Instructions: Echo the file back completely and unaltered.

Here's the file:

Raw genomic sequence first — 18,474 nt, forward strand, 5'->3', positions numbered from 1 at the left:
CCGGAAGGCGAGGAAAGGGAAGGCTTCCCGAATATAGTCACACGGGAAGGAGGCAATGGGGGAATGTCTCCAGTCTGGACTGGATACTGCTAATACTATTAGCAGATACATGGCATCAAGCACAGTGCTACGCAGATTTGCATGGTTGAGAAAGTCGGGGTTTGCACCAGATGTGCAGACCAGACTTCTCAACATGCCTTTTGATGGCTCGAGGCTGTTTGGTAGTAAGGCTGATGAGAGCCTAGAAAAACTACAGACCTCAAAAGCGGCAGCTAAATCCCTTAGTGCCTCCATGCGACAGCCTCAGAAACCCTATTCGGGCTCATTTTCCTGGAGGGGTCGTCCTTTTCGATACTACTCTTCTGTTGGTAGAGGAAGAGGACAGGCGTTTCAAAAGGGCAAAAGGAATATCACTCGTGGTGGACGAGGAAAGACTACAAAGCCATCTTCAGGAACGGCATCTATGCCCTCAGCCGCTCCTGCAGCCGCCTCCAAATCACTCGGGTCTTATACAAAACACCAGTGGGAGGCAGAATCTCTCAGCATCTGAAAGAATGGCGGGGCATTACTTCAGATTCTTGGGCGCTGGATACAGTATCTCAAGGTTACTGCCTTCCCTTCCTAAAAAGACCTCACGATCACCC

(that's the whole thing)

Raw genomic sequence first — 18,474 nt, forward strand, 5'->3', positions numbered from 1 at the left:
CCGGAAGGCGAGGAAAGGGAAGGCTTCCCGAATATAGTCACACGGGAAGGAGGCAATGGGGGAATGTCTCCAGTCTGGACTGGATACTGCTAATACTATTAGCAGATACATGGCATCAAGCACAGTGCTACGCAGATTTGCATGGTTGAGAAAGTCGGGGTTTGCACCAGATGTGCAGACCAGACTTCTCAACATGCCTTTTGATGGCTCGAGGCTGTTTGGTAGTAAGGCTGATGAGAGCCTAGAAAAACTACAGACCTCAAAAGCGGCAGCTAAATCCCTTAGTGCCTCCATGCGACAGCCTCAGAAACCCTATTCGGGCTCATTTTCCTGGAGGGGTCGTCCTTTTCGATACTACTCTTCTGTTGGTAGAGGAAGAGGACAGGCGTTTCAAAAGGGCAAAAGGAATATCACTCGTGGTGGACGAGGAAAGACTACAAAGCCATCTTCAGGAACGGCATCTATGCCCTCAGCCGCTCCTGCAGCCGCCTCCAAATCACTCGGGTCTTATACAAAACACCAGTGGGAGGCAGAATCTCTCAGCATCTGAAAGAATGGCGGGGCATTACTTCAGATTCTTGGGCGCTGGATACAGTATCTCAAGGTTACTGCCTTCCCTTCCTAAAAAGACCTCACGATCACCC